If you think design is 100% about creating “design artifacts”, I’d say your scope is too narrow and has the potential to stunt your personal and professional growth.

There’s so much to designing that isn’t about choosing colors, fonts, producing icons, or drawing. Developers can, and should, get involved in how the applications works, how copy guides the user through workflows, when to prompt about invalid data and when to fix it automatically, and how to help users through interactions. That’s design!

To wit:

Throughout my entire career I’ve had engineering partners deep in the design process with me. I show them sketches, bounce ideas off of them, have whiteboarding sessions to figure out what we’re going to do. I trust engineers I work with to let me know when something seems confusing, when there’s an edge case I haven’t thought of and to push on my ideas to find where they break and help me make them even better.

Developers often don’t even realize they’re designing when they’re building libraries and tools for other developers. Writing a good README so developers know why your project is awesome and how to use it? That’s design. Sweating the details of an OO or REST API? That’s design. Opting to remove a feature or solve two problems with one feature? That’s design!

The design was in us the whole time, and we didn’t even know it!

I leave you with this excellent wisdom:

When you look at design as a process and not an artifact, everyone on your team becomes a designer. We have different areas of expertise and skill, no doubt, but the product experience belongs to every member of the team. The more familiar you are with each other’s responsibilities, the more you’re able to participate with and help each other out when needed.

Here’s a fun thing I do that you should try: when you read articles about design, squint a little bit and pretend it’s about designing programs. You might find something you want to try the next time you sit down to work on some code.

How Rails fits into the front-end

Is Rails well positioned for where the web (on all devices) is going? Pal Dave Copeland asked that on Twitter. Turns out I had plenty of opinions!

  • I buy into the notion that the majority of applications don’t need much special in the way of browser-side functionality. SJR, a little bit of CoffeeScript, and SCSS will do you fine.
  • For the rare team building ambitious applications, an opinionated framework like Rails is probably the last thing you want. Ambitious applications, perhaps by definition, are going to cut against the grain in one or more places. An opinionated framework is only going to get in the way of the opinions that make the application ambitious in the first place.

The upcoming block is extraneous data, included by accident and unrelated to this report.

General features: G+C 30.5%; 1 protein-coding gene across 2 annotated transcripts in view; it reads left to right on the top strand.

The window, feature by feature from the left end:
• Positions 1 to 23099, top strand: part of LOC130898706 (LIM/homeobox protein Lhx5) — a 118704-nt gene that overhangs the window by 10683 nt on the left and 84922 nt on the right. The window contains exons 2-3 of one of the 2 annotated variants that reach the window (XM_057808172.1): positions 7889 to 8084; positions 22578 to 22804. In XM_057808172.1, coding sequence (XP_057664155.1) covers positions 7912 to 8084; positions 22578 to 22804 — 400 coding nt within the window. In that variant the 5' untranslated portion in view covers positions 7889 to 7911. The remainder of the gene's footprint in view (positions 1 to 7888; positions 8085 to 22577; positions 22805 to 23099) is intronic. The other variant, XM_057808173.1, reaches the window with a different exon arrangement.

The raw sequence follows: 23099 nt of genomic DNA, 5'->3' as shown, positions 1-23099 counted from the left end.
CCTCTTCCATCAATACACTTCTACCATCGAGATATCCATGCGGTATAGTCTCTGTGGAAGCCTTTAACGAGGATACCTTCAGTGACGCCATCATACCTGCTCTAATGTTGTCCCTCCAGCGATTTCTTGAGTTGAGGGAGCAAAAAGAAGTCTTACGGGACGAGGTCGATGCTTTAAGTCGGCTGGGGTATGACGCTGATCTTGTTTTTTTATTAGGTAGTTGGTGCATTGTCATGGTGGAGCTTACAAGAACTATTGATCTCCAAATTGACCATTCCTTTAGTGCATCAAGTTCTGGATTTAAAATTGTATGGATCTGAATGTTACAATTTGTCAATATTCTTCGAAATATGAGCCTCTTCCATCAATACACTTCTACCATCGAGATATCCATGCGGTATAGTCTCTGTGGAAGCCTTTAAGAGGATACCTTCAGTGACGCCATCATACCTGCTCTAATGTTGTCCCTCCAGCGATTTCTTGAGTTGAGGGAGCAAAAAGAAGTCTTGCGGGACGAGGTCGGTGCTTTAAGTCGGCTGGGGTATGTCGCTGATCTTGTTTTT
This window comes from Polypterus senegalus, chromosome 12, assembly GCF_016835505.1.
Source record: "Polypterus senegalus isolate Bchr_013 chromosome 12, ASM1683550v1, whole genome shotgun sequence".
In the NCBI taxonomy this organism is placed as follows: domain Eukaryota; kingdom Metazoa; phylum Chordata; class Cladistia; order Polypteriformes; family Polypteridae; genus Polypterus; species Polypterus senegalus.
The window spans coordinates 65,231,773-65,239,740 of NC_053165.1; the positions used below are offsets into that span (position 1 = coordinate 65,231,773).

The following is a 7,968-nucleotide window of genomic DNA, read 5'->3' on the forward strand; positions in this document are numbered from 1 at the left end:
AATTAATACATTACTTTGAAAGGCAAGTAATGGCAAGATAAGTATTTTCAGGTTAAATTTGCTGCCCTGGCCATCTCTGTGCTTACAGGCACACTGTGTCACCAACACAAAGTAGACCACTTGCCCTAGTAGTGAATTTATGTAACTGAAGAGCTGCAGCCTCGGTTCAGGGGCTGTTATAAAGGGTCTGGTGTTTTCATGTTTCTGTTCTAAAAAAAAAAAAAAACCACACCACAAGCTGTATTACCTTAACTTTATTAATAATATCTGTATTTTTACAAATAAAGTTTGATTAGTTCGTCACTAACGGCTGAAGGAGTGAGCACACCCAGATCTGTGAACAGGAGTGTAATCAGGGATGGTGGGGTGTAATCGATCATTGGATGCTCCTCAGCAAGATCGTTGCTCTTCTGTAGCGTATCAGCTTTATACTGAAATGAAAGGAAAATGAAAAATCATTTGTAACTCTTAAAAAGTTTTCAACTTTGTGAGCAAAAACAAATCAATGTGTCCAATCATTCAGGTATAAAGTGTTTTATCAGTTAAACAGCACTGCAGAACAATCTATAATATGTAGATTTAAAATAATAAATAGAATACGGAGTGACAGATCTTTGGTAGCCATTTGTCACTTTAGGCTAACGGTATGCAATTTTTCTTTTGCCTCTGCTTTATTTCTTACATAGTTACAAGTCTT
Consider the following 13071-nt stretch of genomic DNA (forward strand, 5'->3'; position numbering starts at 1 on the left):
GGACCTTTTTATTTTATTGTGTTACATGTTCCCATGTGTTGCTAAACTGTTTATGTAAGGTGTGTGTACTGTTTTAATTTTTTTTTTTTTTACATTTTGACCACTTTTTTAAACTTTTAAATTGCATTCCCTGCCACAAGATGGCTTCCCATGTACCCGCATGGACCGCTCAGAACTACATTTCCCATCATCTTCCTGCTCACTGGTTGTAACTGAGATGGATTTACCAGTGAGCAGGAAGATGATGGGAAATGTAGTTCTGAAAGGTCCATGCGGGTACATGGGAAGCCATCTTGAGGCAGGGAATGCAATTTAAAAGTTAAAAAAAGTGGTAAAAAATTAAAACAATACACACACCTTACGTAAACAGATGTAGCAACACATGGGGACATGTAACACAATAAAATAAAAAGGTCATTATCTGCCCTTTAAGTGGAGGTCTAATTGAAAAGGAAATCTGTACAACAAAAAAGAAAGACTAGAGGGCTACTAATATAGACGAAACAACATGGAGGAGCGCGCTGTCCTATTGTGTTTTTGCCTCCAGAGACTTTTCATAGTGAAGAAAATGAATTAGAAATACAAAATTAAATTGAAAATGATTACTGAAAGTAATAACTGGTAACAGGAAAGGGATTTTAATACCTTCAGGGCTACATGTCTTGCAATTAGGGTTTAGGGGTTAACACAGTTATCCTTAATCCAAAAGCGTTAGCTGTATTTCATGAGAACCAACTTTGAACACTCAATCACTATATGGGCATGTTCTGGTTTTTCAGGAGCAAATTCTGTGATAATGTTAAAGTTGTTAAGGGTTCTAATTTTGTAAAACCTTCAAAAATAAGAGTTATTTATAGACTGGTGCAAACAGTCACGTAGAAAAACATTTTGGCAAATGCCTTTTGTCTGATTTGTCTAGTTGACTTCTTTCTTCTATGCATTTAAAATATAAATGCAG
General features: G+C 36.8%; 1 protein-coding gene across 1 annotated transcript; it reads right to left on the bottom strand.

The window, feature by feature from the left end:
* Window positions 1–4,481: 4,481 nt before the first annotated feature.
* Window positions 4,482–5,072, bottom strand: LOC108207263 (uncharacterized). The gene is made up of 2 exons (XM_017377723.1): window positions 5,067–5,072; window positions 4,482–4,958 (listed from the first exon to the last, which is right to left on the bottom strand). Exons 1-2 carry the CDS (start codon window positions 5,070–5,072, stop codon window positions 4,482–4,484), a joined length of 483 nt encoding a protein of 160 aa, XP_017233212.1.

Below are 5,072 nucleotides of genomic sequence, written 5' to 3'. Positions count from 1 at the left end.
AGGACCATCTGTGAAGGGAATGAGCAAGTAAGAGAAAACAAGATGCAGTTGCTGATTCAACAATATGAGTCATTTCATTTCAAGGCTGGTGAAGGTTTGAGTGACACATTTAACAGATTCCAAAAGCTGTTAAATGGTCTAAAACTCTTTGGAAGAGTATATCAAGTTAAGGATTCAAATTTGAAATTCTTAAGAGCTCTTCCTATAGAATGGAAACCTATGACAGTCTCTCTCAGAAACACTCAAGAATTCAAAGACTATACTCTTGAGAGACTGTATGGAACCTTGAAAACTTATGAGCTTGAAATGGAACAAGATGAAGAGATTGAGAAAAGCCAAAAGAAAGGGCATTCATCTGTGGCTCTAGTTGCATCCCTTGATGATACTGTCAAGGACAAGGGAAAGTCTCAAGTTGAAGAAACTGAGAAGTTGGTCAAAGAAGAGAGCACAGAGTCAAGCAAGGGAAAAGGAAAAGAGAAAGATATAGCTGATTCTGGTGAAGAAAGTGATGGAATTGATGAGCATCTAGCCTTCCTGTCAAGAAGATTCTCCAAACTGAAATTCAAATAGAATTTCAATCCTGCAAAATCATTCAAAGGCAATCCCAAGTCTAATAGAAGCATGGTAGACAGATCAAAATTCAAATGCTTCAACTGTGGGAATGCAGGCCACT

• The web is in a weird place. I think it’s a somewhat risky environment to build for browsers right now. The combinatorial explosion of devices and browsers means that you’re almost certainly giving some non-trivial class of user a suboptimal or buggy experience. Choosing where to spend your effort seems like a non-fun process.
  • There isn’t a high-quality, well supported, well conceived ecosystem that currently exists for browsers. Rails and iOS both succeeded with a combination of smart conception, (mostly) excellent execution, and supportive communities or vendors. Front-end technologies are deeply splintered right now.
  • I suspect there’s no opportunity for Rails to crown a winner in this space until the Cambrian explosion of JavaScript and CSS practice coalesce into something coherent that most developers can relate to and execute.
  • But, if I had to wager, my money is on Rails choosing Ember as a default choice. This would happen on the trailing edge of fashion though, in the same way that jQuery didn’t become the default for Rails until long after jQuery became the go-to choice for most front-end developers.
  • Even if the Rails core team could pick a winner on the leading edge of fashion, I don’t think it would work out. The Rails core team has much less experience with the front-end than the back-end. Historically, the choices have been OK (CoffeeScript turned out well, Prototype+Scriptaculous was an excellent early choice) with a recent trend towards provoking wild disagreement (e.g. CoffeeScript and Turbolinks).
  • I think a lot of this comes down to Sprockets’ ability to gracefully grow to support front-end practice. It already does a pretty good job. Adding better support for browser components (e.g. Bower) would be good, as well as keeping up with SVG, web fonts and other somewhat special asset types.

If, tomorrow, I did have to build a Rails app whose web experience was crucial, I’d be as conservative as possible with my library choices. I’d stick with the oldest, boring-est, best-tested JS and CSS tools until it wasn’t feasible anymore.